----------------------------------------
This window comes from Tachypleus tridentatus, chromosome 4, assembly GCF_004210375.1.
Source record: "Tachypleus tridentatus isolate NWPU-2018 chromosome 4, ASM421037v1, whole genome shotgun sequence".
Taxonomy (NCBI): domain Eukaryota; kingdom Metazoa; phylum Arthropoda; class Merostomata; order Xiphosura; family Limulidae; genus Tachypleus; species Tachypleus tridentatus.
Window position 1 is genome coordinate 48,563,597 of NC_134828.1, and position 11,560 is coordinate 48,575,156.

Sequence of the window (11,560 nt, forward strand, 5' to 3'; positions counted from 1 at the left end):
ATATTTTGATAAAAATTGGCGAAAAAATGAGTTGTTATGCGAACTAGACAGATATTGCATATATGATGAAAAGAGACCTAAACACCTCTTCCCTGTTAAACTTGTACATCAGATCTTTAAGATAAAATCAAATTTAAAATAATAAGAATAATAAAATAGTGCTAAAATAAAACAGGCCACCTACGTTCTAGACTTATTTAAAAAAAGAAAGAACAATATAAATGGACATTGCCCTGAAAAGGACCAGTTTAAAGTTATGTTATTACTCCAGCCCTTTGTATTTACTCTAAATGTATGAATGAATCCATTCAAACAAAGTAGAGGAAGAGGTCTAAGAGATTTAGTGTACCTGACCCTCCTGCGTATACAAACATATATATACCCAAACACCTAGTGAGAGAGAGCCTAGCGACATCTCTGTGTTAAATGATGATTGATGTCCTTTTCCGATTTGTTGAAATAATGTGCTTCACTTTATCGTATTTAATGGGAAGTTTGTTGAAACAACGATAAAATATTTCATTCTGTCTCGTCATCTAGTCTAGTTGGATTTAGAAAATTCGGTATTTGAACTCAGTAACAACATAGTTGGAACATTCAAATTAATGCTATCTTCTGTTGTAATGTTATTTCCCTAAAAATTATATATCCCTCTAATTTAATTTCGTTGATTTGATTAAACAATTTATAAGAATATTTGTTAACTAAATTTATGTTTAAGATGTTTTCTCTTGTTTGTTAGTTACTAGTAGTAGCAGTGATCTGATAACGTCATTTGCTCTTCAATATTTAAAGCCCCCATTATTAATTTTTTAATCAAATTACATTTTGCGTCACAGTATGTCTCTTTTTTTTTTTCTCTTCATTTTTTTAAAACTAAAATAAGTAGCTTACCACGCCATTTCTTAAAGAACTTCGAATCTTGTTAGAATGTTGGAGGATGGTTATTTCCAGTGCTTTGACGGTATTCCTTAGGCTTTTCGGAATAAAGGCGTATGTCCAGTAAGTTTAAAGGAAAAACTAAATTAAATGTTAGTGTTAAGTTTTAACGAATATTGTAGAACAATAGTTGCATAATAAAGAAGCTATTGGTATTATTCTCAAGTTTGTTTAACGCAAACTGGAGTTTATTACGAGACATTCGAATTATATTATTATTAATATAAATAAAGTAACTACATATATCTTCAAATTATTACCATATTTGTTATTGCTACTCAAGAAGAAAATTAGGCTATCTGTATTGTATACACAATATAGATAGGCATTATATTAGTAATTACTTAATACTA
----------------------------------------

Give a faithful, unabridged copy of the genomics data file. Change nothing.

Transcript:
This window comes from Tachypleus tridentatus, chromosome 4, assembly GCF_004210375.1.
Source record: "Tachypleus tridentatus isolate NWPU-2018 chromosome 4, ASM421037v1, whole genome shotgun sequence".
Taxonomy (NCBI): domain Eukaryota; kingdom Metazoa; phylum Arthropoda; class Merostomata; order Xiphosura; family Limulidae; genus Tachypleus; species Tachypleus tridentatus.
Window position 1 is genome coordinate 48,563,597 of NC_134828.1, and position 11,560 is coordinate 48,575,156.

Sequence of the window (11,560 nt, forward strand, 5' to 3'; positions counted from 1 at the left end):
ATATTTTGATAAAAATTGGCGAAAAAATGAGTTGTTATGCGAACTAGACAGATATTGCATATATGATGAAAAGAGACCTAAACACCTCTTCCCTGTTAAACTTGTACATCAGATCTTTAAGATAAAATCAAATTTAAAATAATAAGAATAATAAAATAGTGCTAAAATAAAACAGGCCACCTACGTTCTAGACTTATTTAAAAAAAGAAAGAACAATATAAATGGACATTGCCCTGAAAAGGACCAGTTTAAAGTTATGTTATTACTCCAGCCCTTTGTATTTACTCTAAATGTATGAATGAATCCATTCAAACAAAGTAGAGGAAGAGGTCTAAGAGATTTAGTGTACCTGACCCTCCTGCGTATACAAACATATATATACCCAAACACCTAGTGAGAGAGAGCCTAGCGACATCTCTGTGTTAAATGATGATTGATGTCCTTTTCCGATTTGTTGAAATAATGTGCTTCACTTTATCGTATTTAATGGGAAGTTTGTTGAAACAACGATAAAATATTTCATTCTGTCTCGTCATCTAGTCTAGTTGGATTTAGAAAATTCGGTATTTGAACTCAGTAACAACATAGTTGGAACATTCAAATTAATGCTATCTTCTGTTGTAATGTTATTTCCCTAAAAATTATATATCCCTCTAATTTAATTTCGTTGATTTGATTAAACAATTTATAAGAATATTTGTTAACTAAATTTATGTTTAAGATGTTTTCTCTTGTTTGTTAGTTACTAGTAGTAGCAGTGATCTGATAACGTCATTTGCTCTTCAATATTTAAAGCCCCCATTATTAATTTTTTAATCAAATTACATTTTGCGTCACAGTATGTCTCTTTTTTTTTTTCTCTTCATTTTTTTAAAACTAAAATAAGTAGCTTACCACGCCATTTCTTAAAGAACTTCGAATCTTGTTAGAATGTTGGAGGATGGTTATTTCCAGTGCTTTGACGGTATTCCTTAGGCTTTTCGGAATAAAGGCGTATGTCCAGTAAGTTTAAAGGAAAAACTAAATTAAATGTTAGTGTTAAGTTTTAACGAATATTGTAGAACAATAGTTGCATAATAAAGAAGCTATTGGTATTATTCTCAAGTTTGTTTAACGCAAACTGGAGTTTATTACGAGACATTCGAATTATATTATTATTAATATAAATAAAGTAACTACATATATCTTCAAATTATTACCATATTTGTTATTGCTACTCAAGAAGAAAATTAGGCTATCTGTATTGTATACACAATATAGATAGGCATTATATTAGTAATTACTTAATACTA